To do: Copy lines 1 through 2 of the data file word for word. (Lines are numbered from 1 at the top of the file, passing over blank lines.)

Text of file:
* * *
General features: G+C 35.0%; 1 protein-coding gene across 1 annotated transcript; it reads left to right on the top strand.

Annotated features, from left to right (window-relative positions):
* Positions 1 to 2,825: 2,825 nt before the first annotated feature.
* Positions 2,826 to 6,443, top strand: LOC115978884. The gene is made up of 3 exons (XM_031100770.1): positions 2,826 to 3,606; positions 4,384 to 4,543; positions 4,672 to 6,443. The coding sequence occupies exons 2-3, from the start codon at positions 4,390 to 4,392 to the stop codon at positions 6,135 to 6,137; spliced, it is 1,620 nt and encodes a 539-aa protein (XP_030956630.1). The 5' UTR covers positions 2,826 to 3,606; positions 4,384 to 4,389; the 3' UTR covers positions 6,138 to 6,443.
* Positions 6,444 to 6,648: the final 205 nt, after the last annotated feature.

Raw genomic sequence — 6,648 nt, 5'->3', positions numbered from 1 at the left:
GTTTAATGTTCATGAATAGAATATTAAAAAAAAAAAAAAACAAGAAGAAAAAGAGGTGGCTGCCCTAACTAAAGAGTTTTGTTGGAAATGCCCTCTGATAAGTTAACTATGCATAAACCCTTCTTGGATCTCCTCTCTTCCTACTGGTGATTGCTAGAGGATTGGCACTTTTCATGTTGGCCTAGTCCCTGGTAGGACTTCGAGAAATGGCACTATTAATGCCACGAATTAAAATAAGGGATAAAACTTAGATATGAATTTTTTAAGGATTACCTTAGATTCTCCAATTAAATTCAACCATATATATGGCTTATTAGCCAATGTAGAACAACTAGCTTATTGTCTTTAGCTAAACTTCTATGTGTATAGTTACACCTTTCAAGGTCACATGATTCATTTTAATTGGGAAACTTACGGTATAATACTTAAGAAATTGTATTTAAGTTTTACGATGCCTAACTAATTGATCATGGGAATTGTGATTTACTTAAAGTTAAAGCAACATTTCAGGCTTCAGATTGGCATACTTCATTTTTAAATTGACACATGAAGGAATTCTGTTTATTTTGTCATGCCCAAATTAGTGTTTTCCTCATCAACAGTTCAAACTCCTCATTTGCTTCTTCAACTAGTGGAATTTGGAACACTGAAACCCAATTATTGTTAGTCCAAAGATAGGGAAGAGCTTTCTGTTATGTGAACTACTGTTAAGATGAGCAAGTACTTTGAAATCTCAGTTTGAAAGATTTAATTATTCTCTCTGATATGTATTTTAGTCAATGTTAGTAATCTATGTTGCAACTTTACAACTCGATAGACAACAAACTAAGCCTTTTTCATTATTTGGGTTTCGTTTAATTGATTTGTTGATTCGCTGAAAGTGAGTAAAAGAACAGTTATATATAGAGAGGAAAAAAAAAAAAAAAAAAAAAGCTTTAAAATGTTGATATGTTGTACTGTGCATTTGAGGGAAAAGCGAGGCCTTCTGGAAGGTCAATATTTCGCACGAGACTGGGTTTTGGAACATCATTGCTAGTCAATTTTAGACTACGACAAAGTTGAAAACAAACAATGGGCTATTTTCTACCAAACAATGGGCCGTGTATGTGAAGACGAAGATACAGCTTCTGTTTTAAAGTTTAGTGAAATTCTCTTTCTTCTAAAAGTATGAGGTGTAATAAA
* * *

General features: G+C 35.0%; 1 protein-coding gene across 1 annotated transcript; it reads left to right on the top strand.

Annotated features, from left to right (window-relative positions):